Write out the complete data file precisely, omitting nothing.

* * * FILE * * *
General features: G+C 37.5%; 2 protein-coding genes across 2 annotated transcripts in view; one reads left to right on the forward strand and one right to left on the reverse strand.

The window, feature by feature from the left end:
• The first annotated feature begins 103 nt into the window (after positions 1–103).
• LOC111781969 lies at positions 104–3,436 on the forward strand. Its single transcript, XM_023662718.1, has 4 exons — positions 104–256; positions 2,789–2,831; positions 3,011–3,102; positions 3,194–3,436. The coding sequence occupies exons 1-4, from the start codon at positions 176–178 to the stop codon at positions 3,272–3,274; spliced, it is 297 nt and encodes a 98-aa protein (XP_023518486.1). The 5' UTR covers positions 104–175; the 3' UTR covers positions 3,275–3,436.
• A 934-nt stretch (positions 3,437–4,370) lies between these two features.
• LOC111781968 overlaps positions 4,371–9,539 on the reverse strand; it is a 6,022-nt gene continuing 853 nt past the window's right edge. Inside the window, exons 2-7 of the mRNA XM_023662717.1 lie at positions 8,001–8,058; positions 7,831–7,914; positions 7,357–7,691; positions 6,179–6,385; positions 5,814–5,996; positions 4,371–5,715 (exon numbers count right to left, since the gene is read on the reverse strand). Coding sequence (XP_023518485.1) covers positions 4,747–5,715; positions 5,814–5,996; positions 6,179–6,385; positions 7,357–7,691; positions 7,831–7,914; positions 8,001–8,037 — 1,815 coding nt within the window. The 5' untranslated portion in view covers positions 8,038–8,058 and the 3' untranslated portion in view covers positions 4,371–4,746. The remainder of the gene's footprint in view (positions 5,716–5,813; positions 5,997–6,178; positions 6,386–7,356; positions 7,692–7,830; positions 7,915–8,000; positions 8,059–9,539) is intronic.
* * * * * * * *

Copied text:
General features: G+C 37.5%; 2 protein-coding genes across 2 annotated transcripts in view; one reads left to right on the forward strand and one right to left on the reverse strand.

The window, feature by feature from the left end:
• The first annotated feature begins 103 nt into the window (after positions 1–103).
• LOC111781969 lies at positions 104–3,436 on the forward strand. Its single transcript, XM_023662718.1, has 4 exons — positions 104–256; positions 2,789–2,831; positions 3,011–3,102; positions 3,194–3,436. The coding sequence occupies exons 1-4, from the start codon at positions 176–178 to the stop codon at positions 3,272–3,274; spliced, it is 297 nt and encodes a 98-aa protein (XP_023518486.1). The 5' UTR covers positions 104–175; the 3' UTR covers positions 3,275–3,436.
• A 934-nt stretch (positions 3,437–4,370) lies between these two features.
• LOC111781968 overlaps positions 4,371–9,539 on the reverse strand; it is a 6,022-nt gene continuing 853 nt past the window's right edge. Inside the window, exons 2-7 of the mRNA XM_023662717.1 lie at positions 8,001–8,058; positions 7,831–7,914; positions 7,357–7,691; positions 6,179–6,385; positions 5,814–5,996; positions 4,371–5,715 (exon numbers count right to left, since the gene is read on the reverse strand). Coding sequence (XP_023518485.1) covers positions 4,747–5,715; positions 5,814–5,996; positions 6,179–6,385; positions 7,357–7,691; positions 7,831–7,914; positions 8,001–8,037 — 1,815 coding nt within the window. The 5' untranslated portion in view covers positions 8,038–8,058 and the 3' untranslated portion in view covers positions 4,371–4,746. The remainder of the gene's footprint in view (positions 5,716–5,813; positions 5,997–6,178; positions 6,386–7,356; positions 7,692–7,830; positions 7,915–8,000; positions 8,059–9,539) is intronic.